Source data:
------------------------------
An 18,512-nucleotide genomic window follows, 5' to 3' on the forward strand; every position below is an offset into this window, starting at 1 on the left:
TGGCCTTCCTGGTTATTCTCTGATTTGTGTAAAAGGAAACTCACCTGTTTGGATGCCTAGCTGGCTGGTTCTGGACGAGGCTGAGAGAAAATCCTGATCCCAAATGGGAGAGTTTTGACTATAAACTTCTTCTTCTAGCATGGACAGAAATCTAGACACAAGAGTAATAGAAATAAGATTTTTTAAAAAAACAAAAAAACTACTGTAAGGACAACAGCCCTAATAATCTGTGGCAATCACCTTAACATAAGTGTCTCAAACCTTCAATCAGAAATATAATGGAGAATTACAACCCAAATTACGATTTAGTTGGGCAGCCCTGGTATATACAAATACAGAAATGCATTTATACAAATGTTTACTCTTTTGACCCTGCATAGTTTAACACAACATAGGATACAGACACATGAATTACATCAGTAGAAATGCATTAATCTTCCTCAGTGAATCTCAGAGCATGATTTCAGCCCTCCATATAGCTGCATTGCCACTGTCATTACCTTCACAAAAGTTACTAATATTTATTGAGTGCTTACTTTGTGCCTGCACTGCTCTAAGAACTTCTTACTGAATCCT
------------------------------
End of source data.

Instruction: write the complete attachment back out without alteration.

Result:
An 18,512-nucleotide genomic window follows, 5' to 3' on the forward strand; every position below is an offset into this window, starting at 1 on the left:
TGGCCTTCCTGGTTATTCTCTGATTTGTGTAAAAGGAAACTCACCTGTTTGGATGCCTAGCTGGCTGGTTCTGGACGAGGCTGAGAGAAAATCCTGATCCCAAATGGGAGAGTTTTGACTATAAACTTCTTCTTCTAGCATGGACAGAAATCTAGACACAAGAGTAATAGAAATAAGATTTTTTAAAAAAACAAAAAAACTACTGTAAGGACAACAGCCCTAATAATCTGTGGCAATCACCTTAACATAAGTGTCTCAAACCTTCAATCAGAAATATAATGGAGAATTACAACCCAAATTACGATTTAGTTGGGCAGCCCTGGTATATACAAATACAGAAATGCATTTATACAAATGTTTACTCTTTTGACCCTGCATAGTTTAACACAACATAGGATACAGACACATGAATTACATCAGTAGAAATGCATTAATCTTCCTCAGTGAATCTCAGAGCATGATTTCAGCCCTCCATATAGCTGCATTGCCACTGTCATTACCTTCACAAAAGTTACTAATATTTATTGAGTGCTTACTTTGTGCCTGCACTGCTCTAAGAACTTCTTACTGAATCCT